Source of new antibiotics found in plastic trash in the ocean

A team of researchers led by the Scripps Oceanographic Institution has incubated

high and low density polyethylene plastic(the most common types of plastic) in water for 90 days. This resulted in colonies of five different antibiotic-producing bacteria, including strains of Bacillus, Phaeobacter and Vibrio, on the plastic.

The researchers isolated isolates, pure speciescultures of bacteria, and tested their effect on various Gram-positive and negative targets. Antibiotics have proven effective against widespread bacteria and two resistant strains.

According to scientists, annually in the ocean enters fromfive to 13 million metric tons of plastic waste. This estimate includes both large objects and microplastic particles. Garbage "heaps" are rich in biomass, and the competitive environment is a great place to produce new types of antibiotics, the authors of the study explain.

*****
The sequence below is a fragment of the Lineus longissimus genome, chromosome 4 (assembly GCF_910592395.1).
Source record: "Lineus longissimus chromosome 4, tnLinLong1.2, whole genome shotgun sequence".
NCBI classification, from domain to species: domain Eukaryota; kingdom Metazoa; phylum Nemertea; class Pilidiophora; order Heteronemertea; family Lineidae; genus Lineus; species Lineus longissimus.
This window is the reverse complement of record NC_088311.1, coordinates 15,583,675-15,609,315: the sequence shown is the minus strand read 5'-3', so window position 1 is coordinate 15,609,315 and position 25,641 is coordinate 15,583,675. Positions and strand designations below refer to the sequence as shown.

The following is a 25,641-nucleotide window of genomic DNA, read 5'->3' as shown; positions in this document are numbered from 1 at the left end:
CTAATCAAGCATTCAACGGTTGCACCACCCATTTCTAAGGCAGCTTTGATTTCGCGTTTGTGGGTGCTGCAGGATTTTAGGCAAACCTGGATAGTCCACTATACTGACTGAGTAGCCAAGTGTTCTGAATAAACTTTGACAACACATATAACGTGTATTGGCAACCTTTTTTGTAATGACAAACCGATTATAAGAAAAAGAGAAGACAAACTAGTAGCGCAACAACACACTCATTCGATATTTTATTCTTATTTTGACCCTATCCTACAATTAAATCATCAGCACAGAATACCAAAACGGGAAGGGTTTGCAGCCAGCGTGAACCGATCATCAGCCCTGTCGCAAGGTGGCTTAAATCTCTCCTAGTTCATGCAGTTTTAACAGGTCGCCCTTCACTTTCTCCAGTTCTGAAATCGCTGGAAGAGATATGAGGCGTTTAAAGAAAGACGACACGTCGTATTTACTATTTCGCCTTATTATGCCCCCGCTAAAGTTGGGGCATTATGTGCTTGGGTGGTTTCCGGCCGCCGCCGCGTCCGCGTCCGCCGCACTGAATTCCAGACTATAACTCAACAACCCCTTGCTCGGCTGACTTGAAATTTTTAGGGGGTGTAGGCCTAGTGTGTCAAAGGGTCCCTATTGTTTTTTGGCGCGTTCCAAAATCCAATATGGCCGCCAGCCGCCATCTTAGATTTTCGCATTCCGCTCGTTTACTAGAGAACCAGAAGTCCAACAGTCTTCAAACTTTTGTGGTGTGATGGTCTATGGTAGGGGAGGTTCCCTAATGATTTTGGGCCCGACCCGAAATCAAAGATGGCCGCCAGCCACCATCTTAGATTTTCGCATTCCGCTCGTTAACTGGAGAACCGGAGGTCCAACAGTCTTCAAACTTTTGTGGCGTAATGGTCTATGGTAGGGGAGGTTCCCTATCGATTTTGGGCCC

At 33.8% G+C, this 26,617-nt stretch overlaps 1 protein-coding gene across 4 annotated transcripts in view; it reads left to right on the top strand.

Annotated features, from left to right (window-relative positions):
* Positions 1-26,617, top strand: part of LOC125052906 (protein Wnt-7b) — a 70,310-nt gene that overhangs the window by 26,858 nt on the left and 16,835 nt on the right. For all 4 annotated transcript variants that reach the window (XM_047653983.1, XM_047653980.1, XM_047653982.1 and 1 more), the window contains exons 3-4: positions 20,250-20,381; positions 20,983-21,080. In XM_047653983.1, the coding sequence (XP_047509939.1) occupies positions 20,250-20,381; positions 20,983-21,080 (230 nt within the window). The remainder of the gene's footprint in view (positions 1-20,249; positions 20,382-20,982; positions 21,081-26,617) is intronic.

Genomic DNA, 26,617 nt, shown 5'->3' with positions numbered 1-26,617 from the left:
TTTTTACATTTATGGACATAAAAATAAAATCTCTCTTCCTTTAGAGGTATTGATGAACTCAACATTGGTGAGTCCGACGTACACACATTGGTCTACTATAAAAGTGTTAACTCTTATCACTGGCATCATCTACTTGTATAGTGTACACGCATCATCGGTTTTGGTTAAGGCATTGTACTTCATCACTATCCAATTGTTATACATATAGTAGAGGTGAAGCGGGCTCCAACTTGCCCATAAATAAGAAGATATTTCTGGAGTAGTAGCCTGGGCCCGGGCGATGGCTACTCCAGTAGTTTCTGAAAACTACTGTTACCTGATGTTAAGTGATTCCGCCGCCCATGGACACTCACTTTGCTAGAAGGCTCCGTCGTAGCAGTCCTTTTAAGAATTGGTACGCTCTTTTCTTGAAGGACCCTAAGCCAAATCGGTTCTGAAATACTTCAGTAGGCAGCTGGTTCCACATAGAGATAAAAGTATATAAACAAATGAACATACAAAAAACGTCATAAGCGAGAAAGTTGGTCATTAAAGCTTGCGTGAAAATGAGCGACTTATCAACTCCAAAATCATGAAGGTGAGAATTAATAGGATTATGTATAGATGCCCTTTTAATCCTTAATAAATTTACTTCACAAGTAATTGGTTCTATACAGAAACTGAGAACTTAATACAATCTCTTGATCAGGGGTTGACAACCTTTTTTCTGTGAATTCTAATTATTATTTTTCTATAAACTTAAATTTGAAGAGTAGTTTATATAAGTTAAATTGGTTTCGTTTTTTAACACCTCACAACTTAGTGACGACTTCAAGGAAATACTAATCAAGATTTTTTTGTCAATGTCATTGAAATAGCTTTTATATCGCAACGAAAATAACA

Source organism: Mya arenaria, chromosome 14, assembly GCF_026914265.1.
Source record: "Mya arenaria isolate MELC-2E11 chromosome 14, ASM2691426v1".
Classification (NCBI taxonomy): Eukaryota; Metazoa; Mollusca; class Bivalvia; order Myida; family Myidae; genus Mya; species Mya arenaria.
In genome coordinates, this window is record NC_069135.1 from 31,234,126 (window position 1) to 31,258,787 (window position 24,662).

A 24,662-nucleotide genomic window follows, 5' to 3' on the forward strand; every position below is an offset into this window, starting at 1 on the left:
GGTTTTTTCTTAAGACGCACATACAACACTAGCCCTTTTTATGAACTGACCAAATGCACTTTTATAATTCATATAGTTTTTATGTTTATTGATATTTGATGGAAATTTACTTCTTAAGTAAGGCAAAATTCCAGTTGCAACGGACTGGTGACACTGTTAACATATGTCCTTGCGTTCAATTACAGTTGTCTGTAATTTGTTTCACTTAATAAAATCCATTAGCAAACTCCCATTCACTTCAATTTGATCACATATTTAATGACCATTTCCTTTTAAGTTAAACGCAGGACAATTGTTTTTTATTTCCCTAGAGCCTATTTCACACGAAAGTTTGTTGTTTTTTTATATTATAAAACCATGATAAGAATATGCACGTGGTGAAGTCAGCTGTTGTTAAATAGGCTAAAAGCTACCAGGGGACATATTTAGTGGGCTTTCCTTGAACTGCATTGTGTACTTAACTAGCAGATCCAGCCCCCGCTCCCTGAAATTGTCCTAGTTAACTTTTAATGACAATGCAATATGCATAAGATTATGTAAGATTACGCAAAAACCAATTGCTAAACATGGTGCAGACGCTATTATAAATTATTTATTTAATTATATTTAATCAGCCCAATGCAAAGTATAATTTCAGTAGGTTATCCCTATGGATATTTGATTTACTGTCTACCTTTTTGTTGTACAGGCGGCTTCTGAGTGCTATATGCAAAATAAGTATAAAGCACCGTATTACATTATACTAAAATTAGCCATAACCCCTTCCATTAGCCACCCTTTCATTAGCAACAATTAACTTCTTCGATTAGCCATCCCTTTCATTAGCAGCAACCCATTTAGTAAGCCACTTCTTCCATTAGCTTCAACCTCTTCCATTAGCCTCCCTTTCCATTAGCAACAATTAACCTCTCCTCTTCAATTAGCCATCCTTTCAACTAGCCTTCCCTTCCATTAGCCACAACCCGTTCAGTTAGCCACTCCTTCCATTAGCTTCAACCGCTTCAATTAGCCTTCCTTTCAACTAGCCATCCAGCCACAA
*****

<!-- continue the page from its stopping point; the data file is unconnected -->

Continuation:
Given the current antibiotic crisis and the rise of superbugs, it is important to look for alternative sources of new antibiotics.

Andrea Price, National University researcher and co-author

The microbiologists plan to continue the project by studying colonies of microorganisms that form in plastic waste in search of new drugs.

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